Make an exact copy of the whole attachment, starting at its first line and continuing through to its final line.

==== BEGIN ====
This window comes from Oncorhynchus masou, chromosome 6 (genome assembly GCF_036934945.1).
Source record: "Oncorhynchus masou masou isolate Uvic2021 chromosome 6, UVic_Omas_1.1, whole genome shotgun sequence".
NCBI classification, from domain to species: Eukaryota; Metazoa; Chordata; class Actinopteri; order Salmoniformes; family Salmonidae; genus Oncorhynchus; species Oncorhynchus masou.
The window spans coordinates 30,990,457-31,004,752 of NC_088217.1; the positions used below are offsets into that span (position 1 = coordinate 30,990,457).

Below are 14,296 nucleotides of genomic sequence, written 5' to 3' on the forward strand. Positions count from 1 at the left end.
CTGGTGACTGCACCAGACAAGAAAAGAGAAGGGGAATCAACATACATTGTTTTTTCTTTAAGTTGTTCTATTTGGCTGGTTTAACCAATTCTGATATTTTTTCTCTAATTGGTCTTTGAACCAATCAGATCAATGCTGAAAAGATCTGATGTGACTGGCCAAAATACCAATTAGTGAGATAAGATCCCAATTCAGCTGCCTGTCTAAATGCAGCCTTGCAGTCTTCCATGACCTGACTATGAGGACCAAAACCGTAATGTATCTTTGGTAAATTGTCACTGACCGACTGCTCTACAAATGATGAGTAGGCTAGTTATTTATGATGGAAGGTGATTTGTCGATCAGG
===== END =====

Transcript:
This window comes from Oncorhynchus masou, chromosome 6 (genome assembly GCF_036934945.1).
Source record: "Oncorhynchus masou masou isolate Uvic2021 chromosome 6, UVic_Omas_1.1, whole genome shotgun sequence".
NCBI classification, from domain to species: Eukaryota; Metazoa; Chordata; class Actinopteri; order Salmoniformes; family Salmonidae; genus Oncorhynchus; species Oncorhynchus masou.
The window spans coordinates 30,990,457-31,004,752 of NC_088217.1; the positions used below are offsets into that span (position 1 = coordinate 30,990,457).

Below are 14,296 nucleotides of genomic sequence, written 5' to 3' on the forward strand. Positions count from 1 at the left end.
CTGGTGACTGCACCAGACAAGAAAAGAGAAGGGGAATCAACATACATTGTTTTTTCTTTAAGTTGTTCTATTTGGCTGGTTTAACCAATTCTGATATTTTTTCTCTAATTGGTCTTTGAACCAATCAGATCAATGCTGAAAAGATCTGATGTGACTGGCCAAAATACCAATTAGTGAGATAAGATCCCAATTCAGCTGCCTGTCTAAATGCAGCCTTGCAGTCTTCCATGACCTGACTATGAGGACCAAAACCGTAATGTATCTTTGGTAAATTGTCACTGACCGACTGCTCTACAAATGATGAGTAGGCTAGTTATTTATGATGGAAGGTGATTTGTCGATCAGG